b. Side effects are not limit to
Dr. Bjarnason I, and the research team at King’s College School of Medicine and Dentistry, in the study of Side effects of nonsteroidal anti-inflammatory drugs on the small and large intestine in humans, suggested "Ingested NSAIDs may cause a nonspecific colitis (in particular, fenemates), and many patients with collagenous colitis are taking NSAIDs. Large intestinal ulcers, bleeding, and perforation are occasionally due to NSAIDs. NSAIDs may cause relapse of classic inflammatory bowel disease and contribute to serious complications of diverticular disease (fistula and perforation)" and
"NSAIDs may occasionally cause small intestinal perforation, ulcers, and strictures requiring surgery. NSAIDs, however, frequently cause small intestinal inflammation, and the associated complications of blood loss and protein loss may lead to difficult management problems"  and "The pathogenesis of NSAID enteropathy is a multistage process involving specific biochemical and subcellular organelle damage followed by a relatively nonspecific tissue reaction. The various possible treatments of NSAID-induced enteropathy (sulphasalazine, misoprostol, metronidazole) have yet to undergo rigorous trials"(239).
Dr. Davies NM and colleagues at the University of Sydney insisted, Non-steroidal anti-inflammatory drugs (NSAIDs) may also cause damage distal to the duodenum, through involving specific biochemical and subcellular organelle damage followed by inflammatory tissue reaction(240).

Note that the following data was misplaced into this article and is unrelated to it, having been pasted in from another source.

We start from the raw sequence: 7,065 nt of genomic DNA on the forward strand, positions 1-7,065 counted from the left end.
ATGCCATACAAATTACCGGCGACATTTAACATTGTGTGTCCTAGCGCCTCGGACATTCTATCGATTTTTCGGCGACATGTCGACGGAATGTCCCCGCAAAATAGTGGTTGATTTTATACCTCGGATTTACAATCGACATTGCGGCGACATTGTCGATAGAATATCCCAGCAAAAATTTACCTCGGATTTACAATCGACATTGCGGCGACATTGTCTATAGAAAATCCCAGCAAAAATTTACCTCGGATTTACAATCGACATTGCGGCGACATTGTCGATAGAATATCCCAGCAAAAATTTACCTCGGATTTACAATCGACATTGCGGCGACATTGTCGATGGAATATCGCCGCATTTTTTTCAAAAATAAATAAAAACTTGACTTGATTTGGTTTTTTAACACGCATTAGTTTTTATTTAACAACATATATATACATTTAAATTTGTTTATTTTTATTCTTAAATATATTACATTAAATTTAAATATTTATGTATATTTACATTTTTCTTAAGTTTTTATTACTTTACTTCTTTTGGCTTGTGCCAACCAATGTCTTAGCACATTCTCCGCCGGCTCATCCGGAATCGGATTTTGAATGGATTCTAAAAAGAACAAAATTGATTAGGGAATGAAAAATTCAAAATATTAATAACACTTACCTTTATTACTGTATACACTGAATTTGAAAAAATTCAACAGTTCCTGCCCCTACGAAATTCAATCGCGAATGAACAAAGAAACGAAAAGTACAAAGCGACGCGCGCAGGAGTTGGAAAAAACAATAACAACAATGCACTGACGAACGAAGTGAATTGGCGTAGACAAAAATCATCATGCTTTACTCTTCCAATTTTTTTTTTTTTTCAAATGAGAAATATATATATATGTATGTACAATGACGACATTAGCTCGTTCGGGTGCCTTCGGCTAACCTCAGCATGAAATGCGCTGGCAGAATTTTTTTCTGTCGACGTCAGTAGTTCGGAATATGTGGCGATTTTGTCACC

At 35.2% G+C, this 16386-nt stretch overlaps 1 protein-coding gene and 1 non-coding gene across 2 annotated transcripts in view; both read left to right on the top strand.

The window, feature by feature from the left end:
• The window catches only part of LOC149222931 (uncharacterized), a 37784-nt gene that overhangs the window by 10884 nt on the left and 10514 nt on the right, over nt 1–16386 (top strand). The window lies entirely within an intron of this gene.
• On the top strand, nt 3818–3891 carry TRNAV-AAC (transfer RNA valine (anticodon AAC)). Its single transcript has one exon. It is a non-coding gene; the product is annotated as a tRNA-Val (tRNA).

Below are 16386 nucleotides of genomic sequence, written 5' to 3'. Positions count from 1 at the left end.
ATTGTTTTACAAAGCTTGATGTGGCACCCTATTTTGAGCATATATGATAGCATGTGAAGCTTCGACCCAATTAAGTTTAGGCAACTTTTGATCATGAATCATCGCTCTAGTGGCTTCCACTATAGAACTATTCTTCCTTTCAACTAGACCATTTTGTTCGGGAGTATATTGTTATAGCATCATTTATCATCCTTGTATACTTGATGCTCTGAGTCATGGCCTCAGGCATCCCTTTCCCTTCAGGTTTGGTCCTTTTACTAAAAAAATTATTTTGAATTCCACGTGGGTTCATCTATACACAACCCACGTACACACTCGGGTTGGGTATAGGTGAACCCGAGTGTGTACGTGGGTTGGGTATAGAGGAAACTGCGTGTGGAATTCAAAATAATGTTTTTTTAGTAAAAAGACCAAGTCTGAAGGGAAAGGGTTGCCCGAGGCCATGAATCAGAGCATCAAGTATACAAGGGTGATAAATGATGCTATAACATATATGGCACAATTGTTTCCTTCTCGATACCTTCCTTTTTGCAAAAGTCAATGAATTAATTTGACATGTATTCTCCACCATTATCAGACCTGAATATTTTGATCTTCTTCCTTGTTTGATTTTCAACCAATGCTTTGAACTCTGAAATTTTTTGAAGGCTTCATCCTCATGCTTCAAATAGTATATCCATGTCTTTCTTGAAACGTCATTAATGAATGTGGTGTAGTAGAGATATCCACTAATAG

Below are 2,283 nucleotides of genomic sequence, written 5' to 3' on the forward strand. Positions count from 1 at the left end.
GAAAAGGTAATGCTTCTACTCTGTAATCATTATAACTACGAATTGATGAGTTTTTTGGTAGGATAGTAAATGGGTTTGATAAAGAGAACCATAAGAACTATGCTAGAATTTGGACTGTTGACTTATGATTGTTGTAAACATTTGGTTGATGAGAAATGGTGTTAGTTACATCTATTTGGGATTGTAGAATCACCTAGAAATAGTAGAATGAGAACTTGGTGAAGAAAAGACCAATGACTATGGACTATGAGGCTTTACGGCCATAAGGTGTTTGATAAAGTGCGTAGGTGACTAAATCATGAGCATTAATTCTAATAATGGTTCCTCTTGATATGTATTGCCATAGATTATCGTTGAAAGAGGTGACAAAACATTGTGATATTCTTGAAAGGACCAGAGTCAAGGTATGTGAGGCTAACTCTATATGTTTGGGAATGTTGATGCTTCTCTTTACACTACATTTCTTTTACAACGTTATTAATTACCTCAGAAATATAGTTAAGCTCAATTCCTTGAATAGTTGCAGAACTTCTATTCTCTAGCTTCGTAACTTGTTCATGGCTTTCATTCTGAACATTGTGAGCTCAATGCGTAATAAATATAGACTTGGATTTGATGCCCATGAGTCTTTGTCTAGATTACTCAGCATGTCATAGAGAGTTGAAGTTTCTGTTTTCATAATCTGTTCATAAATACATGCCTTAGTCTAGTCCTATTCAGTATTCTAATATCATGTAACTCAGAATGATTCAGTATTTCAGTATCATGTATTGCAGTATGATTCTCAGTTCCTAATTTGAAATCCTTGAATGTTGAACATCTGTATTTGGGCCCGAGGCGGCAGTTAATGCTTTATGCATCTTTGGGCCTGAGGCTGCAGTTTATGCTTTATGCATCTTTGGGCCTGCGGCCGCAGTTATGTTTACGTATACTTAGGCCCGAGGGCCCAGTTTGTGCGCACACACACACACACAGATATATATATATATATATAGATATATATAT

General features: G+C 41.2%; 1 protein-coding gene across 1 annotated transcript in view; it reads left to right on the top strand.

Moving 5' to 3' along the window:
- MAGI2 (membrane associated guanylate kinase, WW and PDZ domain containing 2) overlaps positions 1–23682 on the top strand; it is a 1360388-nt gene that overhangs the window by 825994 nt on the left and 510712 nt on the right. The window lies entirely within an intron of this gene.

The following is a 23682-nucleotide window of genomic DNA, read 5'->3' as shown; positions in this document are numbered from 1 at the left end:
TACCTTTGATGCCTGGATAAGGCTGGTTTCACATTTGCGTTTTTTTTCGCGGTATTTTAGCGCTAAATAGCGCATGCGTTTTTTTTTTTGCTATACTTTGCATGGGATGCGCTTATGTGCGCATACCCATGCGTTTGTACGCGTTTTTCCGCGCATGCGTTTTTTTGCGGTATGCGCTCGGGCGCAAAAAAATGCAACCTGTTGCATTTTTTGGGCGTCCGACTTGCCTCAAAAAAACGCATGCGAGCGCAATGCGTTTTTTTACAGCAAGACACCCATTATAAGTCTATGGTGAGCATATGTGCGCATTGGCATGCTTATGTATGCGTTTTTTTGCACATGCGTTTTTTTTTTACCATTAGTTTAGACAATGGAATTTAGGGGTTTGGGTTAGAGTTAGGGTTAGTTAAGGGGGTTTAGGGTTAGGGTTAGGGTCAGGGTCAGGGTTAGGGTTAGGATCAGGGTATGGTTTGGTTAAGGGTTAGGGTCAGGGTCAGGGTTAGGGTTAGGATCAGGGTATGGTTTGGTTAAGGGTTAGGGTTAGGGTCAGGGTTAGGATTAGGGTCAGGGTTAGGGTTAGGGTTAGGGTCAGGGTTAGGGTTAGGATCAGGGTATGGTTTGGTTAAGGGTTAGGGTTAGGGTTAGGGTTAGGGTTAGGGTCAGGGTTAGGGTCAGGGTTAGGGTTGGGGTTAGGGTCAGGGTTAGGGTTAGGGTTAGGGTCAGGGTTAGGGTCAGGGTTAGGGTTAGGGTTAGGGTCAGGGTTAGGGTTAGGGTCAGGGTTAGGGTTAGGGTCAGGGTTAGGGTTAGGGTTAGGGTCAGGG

Furthermore, Dr. Davies NM said, "Because NSAIDS are widely prescribed and some are available without a prescription, heightened awareness of these toxicologic manifestations throughout the GI tract may reduce morbidity"(241).

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(233) Adverse effects of aspirin, acetaminophen, and ibuprofen on immune function, viral shedding, and clinical status in rhinovirus-infected volunteers by Graham NM1, Burrell CJ, Douglas RM, Debelle P, Davies L.(PubMed)
(234) Hepatic differentiation of human adipose tissue-derived mesenchymal stem cells and adverse effects of arsanilic acid and acetaminophen during in vitro hepatic developmental stage by Kwon MJ1, Kang SJ, Park YI, Yang YH, Bang SI, Park YH, So B, Cho MH, Kang HG.(PubMed)
(235) Gastrointestinal, liver, and lung extraction ratio of acetaminophen in the rat after high dose administration by Bhargava VO1, Hirate J.(PubMed)
(236) Gout--what are the treatment options? by Schlesinger N1, Dalbeth N, Perez-Ruiz F.(PubMed)
(237) Preventing acute gout when starting allopurinol therapy. Colchicine or NSAIDs? by Kot TV1, Day RO, Brooks PM.(PubMed)
(238) Efficacy and safety of etoricoxib compared with NSAIDs in acute gout: a systematic review and a meta-analysis by Zhang S1, Zhang Y1, Liu P1, Zhang W1, Ma JL1, Wang J2,3.(PubMed)
(239) Side effects of nonsteroidal anti-inflammatory drugs on the small and large intestine in humans by Bjarnason I1, Hayllar J, MacPherson AJ, Russell AS.(PubMed)
(240) Detection and prevention of NSAID-induced enteropathy by Davies NM1, Saleh JY, Skjodt NM.(PubMed)
(241) Toxicity of nonsteroidal anti-inflammatory drugs in the large intestine by Davies NM1.(PubMed)